South Africa’s Department of Higher Education and Training released a policy framework in 2020 to enhance the sector’s effort towards internationalisation. The Conversation’s Nontobeko Mtshali asked Orla Quinlan to share her insights.
What is internationalisation and why is it important?
It’s a process that enhances the quality of research, community engagement and teaching and learning to benefit society. Jane Knight, a pioneer in this area, defines it as:
The process of integrating international, intercultural and global dimensions into… teaching and learning, research and service to society at the institutional and system level.
It’s important for a number of reasons.
Research: Issues facing humanity aren’t restricted by country boundaries. These include climate change, political instability, racism, pandemics, a fluctuating global economy, inequality and poverty. The development of COVID-19 vaccines showed how researchers can share knowledge and develop a scientific solution to benefit humanity. But vaccine nationalism has marred the roll-out of the vaccine. This points to the serious problem of insular, nationalistic responses to global problems.
Graduates as future leaders: Leaders need to be knowledgeable about developments in their fields. They need to understand how local problems connect to their region and beyond. The global South’s development problems are often as a direct result of the international inequalities and uneven power dynamics.
Also important is graduates’ ability to engage with people from diverse language and cultural communities. Graduates need intercultural competencies to be effective in multi-cultural workplaces.
Adapting curriculum: Including comparative global perspectives in the curriculum is important. This will enable graduates to understand their own context in relation to others.
Quality of education: When done appropriately, it enhances the quality of higher education. International research is shared more widely. Comparative perspectives in teaching and learning improve the quality of classroom engagements. This also inspires new thinking, develops intercultural competencies and can enhance innovation.
Ethics: It’s an ethical imperative in an increasingly polarised world.
How are South African institutions doing?
Most of South Africa’s 26 public higher education institutions are involved in some aspects of internationalisation. The sector hosts students from about 170 countries. Between 2015 to 2018, 6% of those students came from other African countries. This is in line with the Southern African Development Community recommendation that at least 5% of the students in each country should come from other countries in the region.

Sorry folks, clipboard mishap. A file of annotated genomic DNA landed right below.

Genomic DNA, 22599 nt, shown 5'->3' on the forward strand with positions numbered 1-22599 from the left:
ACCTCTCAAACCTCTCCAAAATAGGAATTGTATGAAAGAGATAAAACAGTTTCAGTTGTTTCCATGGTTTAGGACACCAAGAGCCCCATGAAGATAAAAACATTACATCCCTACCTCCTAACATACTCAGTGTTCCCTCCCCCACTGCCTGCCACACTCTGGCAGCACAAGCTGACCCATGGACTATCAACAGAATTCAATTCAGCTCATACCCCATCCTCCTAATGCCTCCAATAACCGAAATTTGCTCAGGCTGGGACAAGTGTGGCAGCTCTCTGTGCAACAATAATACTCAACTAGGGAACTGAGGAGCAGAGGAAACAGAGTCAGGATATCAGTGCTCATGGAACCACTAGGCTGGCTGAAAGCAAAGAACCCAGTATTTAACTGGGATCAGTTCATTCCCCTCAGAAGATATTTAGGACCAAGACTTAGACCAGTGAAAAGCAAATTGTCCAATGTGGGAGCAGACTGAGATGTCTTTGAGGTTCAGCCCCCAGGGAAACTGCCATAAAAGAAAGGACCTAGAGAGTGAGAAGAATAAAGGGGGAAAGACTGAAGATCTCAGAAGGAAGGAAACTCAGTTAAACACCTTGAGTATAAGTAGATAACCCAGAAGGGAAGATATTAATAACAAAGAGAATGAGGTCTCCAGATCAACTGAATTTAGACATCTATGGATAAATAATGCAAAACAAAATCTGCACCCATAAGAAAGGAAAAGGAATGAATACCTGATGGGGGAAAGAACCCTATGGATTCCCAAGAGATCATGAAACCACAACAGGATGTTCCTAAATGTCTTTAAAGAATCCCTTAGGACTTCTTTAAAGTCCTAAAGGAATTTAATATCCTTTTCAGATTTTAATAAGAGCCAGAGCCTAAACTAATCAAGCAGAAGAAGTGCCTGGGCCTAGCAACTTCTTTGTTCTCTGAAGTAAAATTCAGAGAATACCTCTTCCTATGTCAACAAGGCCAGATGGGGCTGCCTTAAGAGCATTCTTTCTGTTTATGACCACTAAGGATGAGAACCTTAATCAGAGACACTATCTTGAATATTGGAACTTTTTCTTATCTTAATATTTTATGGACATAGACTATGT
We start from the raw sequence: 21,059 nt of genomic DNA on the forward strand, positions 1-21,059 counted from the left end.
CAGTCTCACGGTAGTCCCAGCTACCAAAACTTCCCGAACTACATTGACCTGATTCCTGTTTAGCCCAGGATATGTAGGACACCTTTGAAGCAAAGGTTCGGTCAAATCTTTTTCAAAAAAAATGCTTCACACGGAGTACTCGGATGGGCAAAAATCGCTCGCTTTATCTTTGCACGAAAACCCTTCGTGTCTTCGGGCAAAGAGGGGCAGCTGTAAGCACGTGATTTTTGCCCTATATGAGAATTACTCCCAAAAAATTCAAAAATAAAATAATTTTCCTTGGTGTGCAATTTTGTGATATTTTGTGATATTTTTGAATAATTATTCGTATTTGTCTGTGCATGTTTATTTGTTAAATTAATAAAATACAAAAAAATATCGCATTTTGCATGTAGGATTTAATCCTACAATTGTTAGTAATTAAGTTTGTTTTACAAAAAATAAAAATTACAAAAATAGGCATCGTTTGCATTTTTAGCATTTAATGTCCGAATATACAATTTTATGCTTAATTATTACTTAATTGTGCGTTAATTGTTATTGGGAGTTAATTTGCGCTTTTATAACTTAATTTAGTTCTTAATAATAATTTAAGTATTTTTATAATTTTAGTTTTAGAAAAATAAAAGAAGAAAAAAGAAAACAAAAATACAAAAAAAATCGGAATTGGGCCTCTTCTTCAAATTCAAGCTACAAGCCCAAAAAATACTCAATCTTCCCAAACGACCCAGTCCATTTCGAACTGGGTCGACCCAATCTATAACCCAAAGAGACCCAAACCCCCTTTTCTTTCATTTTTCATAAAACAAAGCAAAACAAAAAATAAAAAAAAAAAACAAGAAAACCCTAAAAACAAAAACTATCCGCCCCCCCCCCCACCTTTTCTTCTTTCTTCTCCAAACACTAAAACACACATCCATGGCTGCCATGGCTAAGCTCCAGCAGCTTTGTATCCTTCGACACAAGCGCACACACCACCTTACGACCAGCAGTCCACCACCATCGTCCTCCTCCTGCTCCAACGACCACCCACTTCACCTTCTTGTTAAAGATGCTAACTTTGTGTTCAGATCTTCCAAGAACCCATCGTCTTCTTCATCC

Collectively, South African institutions have their own association, the International Education Association of South Africa. It hosts an annual conference and produces a publication which gives an overview of internationalisation efforts.
The association is affiliated to the global Network of International Education Associations. In 2020 the network called on governments and universities to reaffirm the importance of international higher education and research.
Is South Africa’s framework any good?
The first policy framework was released in November 2020. It gives guidance on a number of issues. These include student and staff mobility, cross-border research collaboration, quality assurance and accreditation.
The policy was drawn up by the Department of Higher Education and Training. It recognised that the country’s universities are very diverse. This meant that it didn’t adopt a prescriptive policy. The framework gives each university autonomy to develop its own policy, strategy and goals according to its unique context.
Only a few countries in the global South have internationalisation policies in higher education. South Africa is at the forefront and can play an influential role. The Department of Higher Education and Training recently shared its approach with the Indian government, which is developing its own policy, during a webinar hosted by the World Bank.
The International Education Association of South Africa, in collaboration with other partners, is commissioning research to assess universities’ readiness for implementing the framework.
Universities will be guided by the framework, commissioned research and the sector’s shared experience. These efforts will enable staff and students to interact effectively with this ever changing world.
What impact has COVID-19 had?
The pandemic forced universities to be innovative when it comes to online teaching and learning. This shift opened up new and cost effective ways for virtual, international engagements. Aspects of this online momentum are likely to continue.
But digital inequalities will remain a challenge. To ensure that a Northern domination of technological innovations isn’t cemented a Southern approach, with a global purview, is needed.
Orla Quinlan is on the executive committee of the International Education Association of South Africa, which is an NPO.
Read the full article here.
This content was originally published by The Conversation. Original publishers retain all rights. It appears here for a limited time before automated archiving. By The Conversation